Retaining Walls: An Expert Design Element

In a previous post, we detailed the practical benefits of having a retaining wall installed. These practical benefits—erosion control, creating more spacious yards, and flattening pesky hills—are enough to convince many homeowners that a retaining wall is worth the investment. However, retaining walls are more than just practical; they also create innovative aesthetic beauty by adding unique shapes and textures to otherwise flat and dull landscapes. As seen from the street, a landscape that includes varied shape and form is much more striking than a flat landscape. Retaining walls are a simple (but endlessly customizable) way to add interest.

Retaining wall designs are as diverse as the landscapes they inhabit. Some opt for tall and sleek designs that resemble borders, boxing a property in and offering privacy from busy streets or sidewalks. Others prefer subtler heights, opting instead for small plateaus that help carve out the angles of a landscape, blending seamlessly with other installations like pools and patios. Retaining walls can flatten out a curbed or sloping landscape, and are often used by designers who want to create more useable space in a yard for recreation or gardening. On flatter landscapes, retaining walls can be utilized to help diversify shapeless yards. They are often ornate—adorned with natural stone, lighting fixtures, flower pots, or even mosaics. The various different kinds of concrete, pavers, and natural materials used by designers to create retaining walls ensure that they can be customized to fit almost any style of home or business. Their simplicity and “blank canvas” feel is a boon for homeowners who want an installation that adds to their landscape without disrupting or redirecting it.

A retaining wall can be a vital transitional element in a complex design. Many landscapes have multiple features, with hardscapes and patio areas commingling alongside water features, gardens, lawns, and outdoor kitchens and fireplaces. Retaining walls create structure, defining borders and allowing smooth transitions between disparate landscape elements. For instance, a small retaining wall set up between a swimming pool and an outdoor dining and lounging area defines where one space ends and another begins. But, the subtlety and versatility of retaining walls also allows for more gradual transitions. The addition of a fountain coming off of the retaining wall into the pool creates a hybrid space that merges “water feature” with “hardscape,” allowing for a seamless transition between the two. Creatives should relish the possibilities retaining walls create for hybrid design spaces, in which elements can be both blended and separated with ease.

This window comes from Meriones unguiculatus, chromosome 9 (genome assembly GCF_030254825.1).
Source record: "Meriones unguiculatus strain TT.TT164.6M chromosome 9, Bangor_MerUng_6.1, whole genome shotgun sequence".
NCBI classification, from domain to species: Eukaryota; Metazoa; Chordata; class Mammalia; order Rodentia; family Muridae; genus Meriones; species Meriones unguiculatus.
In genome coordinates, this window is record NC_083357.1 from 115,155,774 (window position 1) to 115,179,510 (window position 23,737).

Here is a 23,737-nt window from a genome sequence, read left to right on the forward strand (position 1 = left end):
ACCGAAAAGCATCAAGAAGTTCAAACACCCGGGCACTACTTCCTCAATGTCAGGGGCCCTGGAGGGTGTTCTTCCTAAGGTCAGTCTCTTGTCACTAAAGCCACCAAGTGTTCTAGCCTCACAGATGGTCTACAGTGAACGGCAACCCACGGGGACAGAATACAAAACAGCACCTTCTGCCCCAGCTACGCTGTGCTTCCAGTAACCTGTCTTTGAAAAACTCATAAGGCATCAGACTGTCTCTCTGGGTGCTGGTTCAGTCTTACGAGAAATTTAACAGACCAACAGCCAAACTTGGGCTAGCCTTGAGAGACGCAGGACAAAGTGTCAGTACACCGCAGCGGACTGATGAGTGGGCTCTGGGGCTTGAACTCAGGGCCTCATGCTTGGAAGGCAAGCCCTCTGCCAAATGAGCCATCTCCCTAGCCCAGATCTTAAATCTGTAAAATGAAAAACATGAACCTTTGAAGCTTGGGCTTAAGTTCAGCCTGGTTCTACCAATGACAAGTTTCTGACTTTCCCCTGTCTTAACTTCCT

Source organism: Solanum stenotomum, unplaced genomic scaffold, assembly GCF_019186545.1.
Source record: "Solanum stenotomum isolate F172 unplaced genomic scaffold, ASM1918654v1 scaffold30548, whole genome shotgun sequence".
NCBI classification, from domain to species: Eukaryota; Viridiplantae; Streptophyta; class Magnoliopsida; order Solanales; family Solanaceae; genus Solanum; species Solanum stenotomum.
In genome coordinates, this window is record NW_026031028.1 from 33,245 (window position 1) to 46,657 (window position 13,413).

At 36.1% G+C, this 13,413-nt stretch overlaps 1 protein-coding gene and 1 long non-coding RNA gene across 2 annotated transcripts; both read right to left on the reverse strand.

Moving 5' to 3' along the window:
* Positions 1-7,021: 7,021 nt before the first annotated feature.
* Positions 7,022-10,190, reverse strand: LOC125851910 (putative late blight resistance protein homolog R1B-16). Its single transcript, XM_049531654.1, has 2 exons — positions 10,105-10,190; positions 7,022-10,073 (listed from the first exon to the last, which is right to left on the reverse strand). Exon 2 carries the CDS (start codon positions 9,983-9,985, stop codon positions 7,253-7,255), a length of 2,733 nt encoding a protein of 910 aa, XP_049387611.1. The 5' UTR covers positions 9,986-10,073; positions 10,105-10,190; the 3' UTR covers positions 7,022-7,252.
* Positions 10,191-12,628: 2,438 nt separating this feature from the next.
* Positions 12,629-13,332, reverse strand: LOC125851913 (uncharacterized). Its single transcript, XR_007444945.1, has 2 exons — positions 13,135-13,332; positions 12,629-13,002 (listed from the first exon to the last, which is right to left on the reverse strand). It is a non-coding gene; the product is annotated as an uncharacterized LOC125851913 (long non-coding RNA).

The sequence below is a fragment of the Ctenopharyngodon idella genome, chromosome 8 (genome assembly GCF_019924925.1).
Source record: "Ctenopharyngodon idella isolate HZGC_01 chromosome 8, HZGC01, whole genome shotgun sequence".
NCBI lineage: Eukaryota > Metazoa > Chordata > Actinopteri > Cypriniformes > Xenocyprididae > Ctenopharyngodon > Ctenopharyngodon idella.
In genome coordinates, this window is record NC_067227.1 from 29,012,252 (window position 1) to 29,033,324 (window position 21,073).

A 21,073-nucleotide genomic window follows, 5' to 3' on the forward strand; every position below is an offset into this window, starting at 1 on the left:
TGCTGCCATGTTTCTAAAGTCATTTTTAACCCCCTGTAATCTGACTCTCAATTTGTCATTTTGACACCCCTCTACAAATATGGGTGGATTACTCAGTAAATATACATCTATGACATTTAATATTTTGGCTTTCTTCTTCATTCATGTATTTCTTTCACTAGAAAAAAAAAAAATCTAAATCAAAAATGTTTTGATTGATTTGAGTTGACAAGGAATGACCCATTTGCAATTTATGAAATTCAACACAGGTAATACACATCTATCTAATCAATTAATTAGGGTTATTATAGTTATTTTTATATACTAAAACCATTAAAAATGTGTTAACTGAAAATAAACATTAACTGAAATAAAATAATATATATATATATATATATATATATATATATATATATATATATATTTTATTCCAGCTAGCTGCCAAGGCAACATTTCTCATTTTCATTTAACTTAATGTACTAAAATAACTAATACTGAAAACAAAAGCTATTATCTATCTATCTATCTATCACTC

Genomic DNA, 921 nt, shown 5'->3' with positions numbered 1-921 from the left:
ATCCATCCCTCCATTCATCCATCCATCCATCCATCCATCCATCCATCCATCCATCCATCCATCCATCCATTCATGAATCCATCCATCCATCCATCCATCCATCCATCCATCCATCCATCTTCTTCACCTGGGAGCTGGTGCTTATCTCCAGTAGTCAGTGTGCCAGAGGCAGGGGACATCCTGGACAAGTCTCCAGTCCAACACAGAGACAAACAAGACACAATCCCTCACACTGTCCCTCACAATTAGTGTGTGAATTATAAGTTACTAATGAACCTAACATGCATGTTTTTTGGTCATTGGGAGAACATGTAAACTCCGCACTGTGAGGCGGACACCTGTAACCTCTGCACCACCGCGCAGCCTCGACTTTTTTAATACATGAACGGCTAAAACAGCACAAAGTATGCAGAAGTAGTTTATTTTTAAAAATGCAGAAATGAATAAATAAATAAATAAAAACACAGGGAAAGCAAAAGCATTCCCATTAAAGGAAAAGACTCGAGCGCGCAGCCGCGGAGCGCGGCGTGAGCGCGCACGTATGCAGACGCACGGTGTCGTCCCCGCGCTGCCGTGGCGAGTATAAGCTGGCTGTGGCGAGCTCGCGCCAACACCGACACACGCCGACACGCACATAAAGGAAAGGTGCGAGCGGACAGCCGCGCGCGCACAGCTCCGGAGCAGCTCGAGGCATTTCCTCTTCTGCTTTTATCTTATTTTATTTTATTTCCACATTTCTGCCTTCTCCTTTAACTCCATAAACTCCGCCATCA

As retaining walls grow in popularity, the ways they can be customized also increases. For large installs, designers often chose to use a variety of different kinds of retaining walls to diversify texture, color, and form. Retaining walls can look rustic and natural, or they can be built to look sleek and smooth. They also come in a wide variety of colors. According to industry designers, younger customers tend to prefer a sleeker, darker look, while older customers gravitate still towards natural stone and brick walls. But that’s precisely why retaining walls are such an effective design element: they aren’t necessarily gaudy or minimalist, rustic or sleek, bold or subtle. They can fit just about anybody’s preferences, and designers truly have the power to make them and mold them all their own. The possibilities are endless.


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